Do you know the horror film “Blue Harvest?” Ever heard of it? No?
That’s because it doesn’t exist. It was the cover-name for a short duration film shoot in the desert Southwest way back in the early ’80s. It came with ID badges, production tchotchkes, the works — an elaborate ruse. Because God forbid the locals figure out a “Star Wars” sequel was doing location filming in their midst.
Anthony Daniels has been there, from the beginning, a lone actor wrapped in claustrophobic, myopic, suffocating metal/plastic and gold tape “suit,” a prissy fussbudget “English butler” lost in space, enveloped in “The Star Wars.”
He suffered for his art — injuries, daily cuts, nicks and scratches, about one serious panic attack (you try being locked into something you can’t escape from on your own, inhibiting your breathing, shoved onto sets where you have no sight lines and even a set of stairs offer great peril) every other film.
He endured this, and a thousand other injuries and insults, grievous to petty, many of which he recounts in “I Am C3PO,” a light and generally charming memoir that also — let’s be blunt, Tony — settles a few scores.
They tried to pretend there was nobody “inside the suit,” at first. Keep the illusion that Fox had come up with great android tech for this 1977 sci-fi serial (C-movie) alive.
Lucas tried to re-cast the voice actor performing C3PO, seemed put out by everything and all the work-arounds encasing an actor in a walking sarcophagus entailed. Refused to run lines when the actor playing the part needed to be reacting to someone or something (R2D2) that wasn’t there, or wasn’t responsive.
George also tried to recast Frank Oz’s voice as Yoda, without telling Frank, and dubbed Ray Park as Darth Maul without ever telling him (Daniels broke the news to Park lest he be humiliated at the premiere). Lucas was so impatient with “actors” that he developed “We’ll add him in post” production digital ethos during the much-maligned prequels.
George doesn’t relate that well to people. “On the spectrum?” Maybe.
Daniels confines himself in “C3PO” to his “Star Wars” work, so there’s little of what one could call his personal life here. But being hauled out to awards shows, awards banquets and the like, meant a thousand slights — and not just for him — from the start. He, his fellow masked actors and Oscar winning effects colleagues faced that, in stories he tells, early on.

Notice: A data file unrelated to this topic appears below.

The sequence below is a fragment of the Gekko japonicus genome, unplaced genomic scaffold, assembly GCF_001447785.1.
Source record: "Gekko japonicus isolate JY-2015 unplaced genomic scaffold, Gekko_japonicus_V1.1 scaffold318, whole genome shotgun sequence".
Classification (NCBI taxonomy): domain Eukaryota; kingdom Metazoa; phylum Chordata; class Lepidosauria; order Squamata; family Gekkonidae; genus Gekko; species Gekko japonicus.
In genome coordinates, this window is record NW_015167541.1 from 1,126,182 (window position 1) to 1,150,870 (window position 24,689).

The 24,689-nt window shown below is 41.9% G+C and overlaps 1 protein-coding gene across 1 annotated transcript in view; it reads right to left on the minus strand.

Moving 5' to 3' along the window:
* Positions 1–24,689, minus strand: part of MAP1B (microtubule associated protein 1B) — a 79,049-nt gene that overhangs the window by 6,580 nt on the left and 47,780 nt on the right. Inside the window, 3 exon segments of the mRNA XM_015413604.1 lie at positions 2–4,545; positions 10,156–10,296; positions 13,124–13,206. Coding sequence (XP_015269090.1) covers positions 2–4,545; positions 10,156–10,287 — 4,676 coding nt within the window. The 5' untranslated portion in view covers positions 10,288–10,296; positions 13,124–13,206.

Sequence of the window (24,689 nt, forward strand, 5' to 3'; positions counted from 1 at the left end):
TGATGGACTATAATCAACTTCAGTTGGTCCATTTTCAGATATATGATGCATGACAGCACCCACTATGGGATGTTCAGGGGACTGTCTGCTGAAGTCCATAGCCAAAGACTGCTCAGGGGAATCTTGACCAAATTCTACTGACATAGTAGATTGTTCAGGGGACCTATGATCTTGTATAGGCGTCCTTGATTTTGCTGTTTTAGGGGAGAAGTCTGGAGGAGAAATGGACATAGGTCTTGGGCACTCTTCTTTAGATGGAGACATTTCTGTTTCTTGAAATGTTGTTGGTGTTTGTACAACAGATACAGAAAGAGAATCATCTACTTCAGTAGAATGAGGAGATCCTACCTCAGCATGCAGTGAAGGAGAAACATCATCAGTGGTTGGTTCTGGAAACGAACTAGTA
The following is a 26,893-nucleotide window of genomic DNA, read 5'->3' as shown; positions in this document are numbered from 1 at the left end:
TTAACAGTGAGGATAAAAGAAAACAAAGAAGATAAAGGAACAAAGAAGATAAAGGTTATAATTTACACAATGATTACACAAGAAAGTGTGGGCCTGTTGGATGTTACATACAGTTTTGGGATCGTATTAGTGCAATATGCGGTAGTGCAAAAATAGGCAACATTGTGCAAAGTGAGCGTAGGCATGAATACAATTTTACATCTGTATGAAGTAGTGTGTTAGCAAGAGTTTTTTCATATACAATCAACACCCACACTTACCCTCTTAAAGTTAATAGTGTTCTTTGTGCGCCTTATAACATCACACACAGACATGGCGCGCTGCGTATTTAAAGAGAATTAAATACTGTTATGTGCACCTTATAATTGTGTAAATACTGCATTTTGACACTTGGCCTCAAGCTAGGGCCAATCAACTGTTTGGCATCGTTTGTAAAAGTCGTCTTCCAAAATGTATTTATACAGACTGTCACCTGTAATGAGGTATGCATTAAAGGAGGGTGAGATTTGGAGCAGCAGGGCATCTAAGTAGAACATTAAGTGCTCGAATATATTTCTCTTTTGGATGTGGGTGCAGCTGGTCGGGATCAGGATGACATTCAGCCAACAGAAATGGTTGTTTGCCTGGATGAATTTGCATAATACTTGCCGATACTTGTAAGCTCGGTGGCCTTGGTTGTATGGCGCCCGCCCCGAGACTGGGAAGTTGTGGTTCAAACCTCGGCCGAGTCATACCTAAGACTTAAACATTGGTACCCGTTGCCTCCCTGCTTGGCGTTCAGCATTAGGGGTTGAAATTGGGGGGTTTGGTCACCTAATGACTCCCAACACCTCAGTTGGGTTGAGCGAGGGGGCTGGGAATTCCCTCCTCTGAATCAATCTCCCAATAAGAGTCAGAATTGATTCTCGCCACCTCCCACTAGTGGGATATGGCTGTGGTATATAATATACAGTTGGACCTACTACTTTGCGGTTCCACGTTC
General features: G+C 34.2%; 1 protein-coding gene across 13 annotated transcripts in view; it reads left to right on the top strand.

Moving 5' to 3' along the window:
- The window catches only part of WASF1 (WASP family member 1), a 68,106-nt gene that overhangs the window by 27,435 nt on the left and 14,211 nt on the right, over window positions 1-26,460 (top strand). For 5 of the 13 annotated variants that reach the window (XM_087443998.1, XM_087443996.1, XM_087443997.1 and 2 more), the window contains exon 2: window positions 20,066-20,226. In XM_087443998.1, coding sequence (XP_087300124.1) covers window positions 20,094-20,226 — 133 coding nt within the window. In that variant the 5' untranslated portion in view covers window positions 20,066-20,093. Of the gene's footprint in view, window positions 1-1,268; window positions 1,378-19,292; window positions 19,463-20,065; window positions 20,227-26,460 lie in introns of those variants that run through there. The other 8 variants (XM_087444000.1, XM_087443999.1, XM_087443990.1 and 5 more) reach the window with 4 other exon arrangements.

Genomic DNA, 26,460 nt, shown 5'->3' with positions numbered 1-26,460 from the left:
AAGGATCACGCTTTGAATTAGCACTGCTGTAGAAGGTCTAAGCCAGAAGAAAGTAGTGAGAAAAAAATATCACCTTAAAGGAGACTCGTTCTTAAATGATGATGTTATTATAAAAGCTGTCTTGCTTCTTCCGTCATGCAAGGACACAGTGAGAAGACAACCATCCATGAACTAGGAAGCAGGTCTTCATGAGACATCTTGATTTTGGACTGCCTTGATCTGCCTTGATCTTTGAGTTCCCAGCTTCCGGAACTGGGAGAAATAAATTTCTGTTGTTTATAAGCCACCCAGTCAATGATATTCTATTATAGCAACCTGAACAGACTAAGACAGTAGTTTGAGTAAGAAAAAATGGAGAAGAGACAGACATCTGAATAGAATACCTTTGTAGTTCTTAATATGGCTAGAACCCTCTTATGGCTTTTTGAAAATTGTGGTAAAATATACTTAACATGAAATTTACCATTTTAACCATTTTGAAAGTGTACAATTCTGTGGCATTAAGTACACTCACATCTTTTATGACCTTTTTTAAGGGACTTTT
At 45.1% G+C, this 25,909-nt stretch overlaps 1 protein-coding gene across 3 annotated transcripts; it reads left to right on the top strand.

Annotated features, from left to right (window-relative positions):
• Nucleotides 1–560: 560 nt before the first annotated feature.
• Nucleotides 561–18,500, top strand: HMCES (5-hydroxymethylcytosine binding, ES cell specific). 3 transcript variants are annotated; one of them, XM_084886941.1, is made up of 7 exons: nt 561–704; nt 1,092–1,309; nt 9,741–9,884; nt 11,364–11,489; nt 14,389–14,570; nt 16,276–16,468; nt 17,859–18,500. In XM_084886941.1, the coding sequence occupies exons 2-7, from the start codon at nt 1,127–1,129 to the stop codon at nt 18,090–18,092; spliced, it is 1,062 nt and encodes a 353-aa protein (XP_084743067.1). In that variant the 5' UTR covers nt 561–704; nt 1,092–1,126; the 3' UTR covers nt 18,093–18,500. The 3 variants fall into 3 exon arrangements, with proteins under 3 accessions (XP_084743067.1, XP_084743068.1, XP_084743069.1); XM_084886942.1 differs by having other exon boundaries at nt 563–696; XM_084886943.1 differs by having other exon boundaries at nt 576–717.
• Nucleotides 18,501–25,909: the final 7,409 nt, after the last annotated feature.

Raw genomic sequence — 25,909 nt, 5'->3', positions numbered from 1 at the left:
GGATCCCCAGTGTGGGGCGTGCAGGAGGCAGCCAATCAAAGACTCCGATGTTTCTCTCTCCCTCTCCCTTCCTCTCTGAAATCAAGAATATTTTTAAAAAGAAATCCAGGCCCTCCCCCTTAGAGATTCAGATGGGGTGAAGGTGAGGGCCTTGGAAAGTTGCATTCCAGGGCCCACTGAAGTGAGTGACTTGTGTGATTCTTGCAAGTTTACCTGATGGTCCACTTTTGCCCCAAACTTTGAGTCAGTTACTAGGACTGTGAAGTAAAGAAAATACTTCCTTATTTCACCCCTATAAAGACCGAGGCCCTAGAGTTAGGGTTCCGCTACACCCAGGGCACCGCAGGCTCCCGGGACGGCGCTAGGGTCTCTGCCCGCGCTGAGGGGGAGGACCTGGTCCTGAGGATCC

He had a falling out with Kenny Baker, the little person who sometimes inhabited the R2 trash can. Baker wanted to do paid public appearance tours as a duo, and Daniels found it beneath him. Harrison Ford’s relationship with him came close to Han Solo’s brusque treatment of C3PO (Just in character?).
Mark Hamill? An onset chum for decades, both of them charmed and endlessly amused by Carrie Fisher.
Director Richard Marquand (“Return of the Jedi”) was the rudest and most dismissive filmmaker he dealt with in the series, Irving Kirshner (“Empire Strikes Back”) the most supportive, constructive and fun.
He repeats as assertion he made the last time I spoke with him, when he was touring with a “Star Wars” orchestral experience, “Star Wars: In Concert.” He presented the music of John Williams as clips from the films played in the background, and it was “the best job I ever had.” If you saw it, it was thrilling and fun.
Daniels was there at the birth of the “Stars Wars: Celebration” fan conventions, a planner and organizer and the MC for the first one, a near debacle in Denver which gave birth to perhaps the second biggest fan con of all.
There’s a telling J.J. Abrams forward to the book in which one can see he was probably too close to the films, as a young fan, to wholly do them justice, stretch them out and push back against corporate/marketing-driven decisions about the last trilogy.
But mostly this is just Daniels, explaining how it was done, boo-boos covered up (or not), the harrowing nature of working on sets where OSHA (Occupational Safety and Health Administration) supervision did not apply, and doing it all in that clipped, prissy and utterly delightful voice of a digital expert in “human-cyborg relations.”
His opinions of the films themselves are either blunt or oblique. He knew which ones were off the rails by the constant script rewrites, wrong-headedness, over-reliance on CGI, etc. Knew it before the camera rolled.
We’re reminded, without him having to say so himself, that Daniels truly was the glue that held “Star Wars” together in this breezy, fun read.
Honorary Oscar? Someday. Perhaps.